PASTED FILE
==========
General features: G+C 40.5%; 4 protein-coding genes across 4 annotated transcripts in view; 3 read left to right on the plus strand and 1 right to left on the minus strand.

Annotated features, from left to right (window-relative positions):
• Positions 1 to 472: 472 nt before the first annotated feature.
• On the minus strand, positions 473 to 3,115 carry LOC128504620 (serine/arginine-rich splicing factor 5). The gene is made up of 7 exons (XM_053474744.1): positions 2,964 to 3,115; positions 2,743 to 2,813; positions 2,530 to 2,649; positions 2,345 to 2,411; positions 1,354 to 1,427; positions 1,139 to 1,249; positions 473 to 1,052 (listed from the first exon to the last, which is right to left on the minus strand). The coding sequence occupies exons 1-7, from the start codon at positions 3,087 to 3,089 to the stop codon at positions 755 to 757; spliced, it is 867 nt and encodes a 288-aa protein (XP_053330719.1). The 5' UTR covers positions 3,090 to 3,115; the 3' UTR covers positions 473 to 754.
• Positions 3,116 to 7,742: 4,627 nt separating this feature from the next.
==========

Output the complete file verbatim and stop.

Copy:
General features: G+C 40.5%; 4 protein-coding genes across 4 annotated transcripts in view; 3 read left to right on the plus strand and 1 right to left on the minus strand.

Annotated features, from left to right (window-relative positions):
• Positions 1 to 472: 472 nt before the first annotated feature.
• On the minus strand, positions 473 to 3,115 carry LOC128504620 (serine/arginine-rich splicing factor 5). The gene is made up of 7 exons (XM_053474744.1): positions 2,964 to 3,115; positions 2,743 to 2,813; positions 2,530 to 2,649; positions 2,345 to 2,411; positions 1,354 to 1,427; positions 1,139 to 1,249; positions 473 to 1,052 (listed from the first exon to the last, which is right to left on the minus strand). The coding sequence occupies exons 1-7, from the start codon at positions 3,087 to 3,089 to the stop codon at positions 755 to 757; spliced, it is 867 nt and encodes a 288-aa protein (XP_053330719.1). The 5' UTR covers positions 3,090 to 3,115; the 3' UTR covers positions 473 to 754.
• Positions 3,116 to 7,742: 4,627 nt separating this feature from the next.